“At Trinity Place, they are in charge of their lives,” said Bighaus. “The whole time they are preparing for the 17-month mark when they come to graduation panel review. Their well-being can be one goal, and at the same time they can make sure the kids go to school and get the education they deserve.” To ensure a safe place for all residents at Trinity Place, one rule keeps nonresident adults over the age of 18 from spending the night.

“We help them look for a job,” said family advocate Karen Carson. “We help get their GED, set a budget, deal with tickets. We look at all that each week.” The aim during the 18 months is “self-sufficiency.”

“It goes by fast,” said family advocate Sarah Pederson. But with the current federal budget sequester dimming government help, Trinity Place may be the first and last collaborative housing project in the area.

The lasting legacy

The involvement of Steves and the Rotarians at Trinity Place continues. According to Crouch, Rotarians maintain landscaping and hold special events for resident families. “During the holidays we do gifts,” said Crouch, “and in the summer we do barbecues and backpacks for school supplies. What I love about the Trinity Place project is its sustainability. It is emblematic of Rotary service, the community, collaboration, and sustainability, as it is in a permanent place and has a sustainable impact.”

“The circle gets bigger,” according to Bighaus, “and it comes back and they pay it forward. They don’t forget.” Bighaus noted it’s a two-way street, with one former resident returning to donate two thousand dollars. “They are always in our minds and hearts, and it is exciting to see them do well and their kids go to college. But that takes time.”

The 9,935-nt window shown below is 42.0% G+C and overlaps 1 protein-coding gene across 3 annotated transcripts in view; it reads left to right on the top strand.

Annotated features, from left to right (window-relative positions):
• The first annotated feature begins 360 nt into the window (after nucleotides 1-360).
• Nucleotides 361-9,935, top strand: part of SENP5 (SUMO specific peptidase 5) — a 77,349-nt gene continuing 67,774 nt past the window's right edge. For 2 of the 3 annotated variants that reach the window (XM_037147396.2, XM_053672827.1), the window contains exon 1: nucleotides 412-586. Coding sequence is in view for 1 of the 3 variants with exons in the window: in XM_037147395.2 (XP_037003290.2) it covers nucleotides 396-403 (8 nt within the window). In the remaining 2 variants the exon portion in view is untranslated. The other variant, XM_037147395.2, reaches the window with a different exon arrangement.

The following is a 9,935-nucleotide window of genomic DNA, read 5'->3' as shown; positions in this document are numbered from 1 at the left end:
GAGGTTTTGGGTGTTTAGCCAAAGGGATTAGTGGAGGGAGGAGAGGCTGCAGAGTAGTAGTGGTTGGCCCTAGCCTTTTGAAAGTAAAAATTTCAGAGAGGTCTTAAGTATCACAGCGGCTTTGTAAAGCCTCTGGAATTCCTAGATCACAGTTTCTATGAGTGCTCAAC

Other Rotary organizations across the country have contacted Steves about similar projects. But the big reward for him is knowing each night there are more than twenty local “women with their children in a safe, warm, comfortable place for their little families.”

For more information on Trinity Place, or to donate, see the website.

  1. I just finished reading “Breakfast at Sally’s” by Richard LeMieux, an excellent look into being homeless. His story from wealthy businessman to homelessness is well worth reading.

  2. The problem is even bigger. Think of a abandoned, divorced, probably abused, woman with one or more children, without education, working for minimum wage, earning maybe $400 a week. Try to keep a place to live, food on the table, clothing, school supplies, etc. on that. What happens if the minimum wage job is without health benefits and she or the children get ill?

  3. these problems are inherent, designed IN the system in which we live

    compare schooling with that described by Aldous Huxley in his last novel, Island:

    What are boys and girls for?
    “For actualization, for being turned into full-blown human beings.”

    … our first business is elementary education, and elementary education has to deal with individuals in all their diversity of shape, size, temperament, gifts and deficiencies. individuals in their transcendent unity are the affair of higher education. That begins in adolescence and is given concurrently with advanced elementary education.”

    “adolescents get both kinds of education concurrently. They’re helped to experience their transcendental unity with all other sentient beings and at the same time they’re learning, in their psychology and physiology classes, that each one of us has his own constitutional uniqueness, everybody’s different from everybody else.”

    compare with our society… 🙁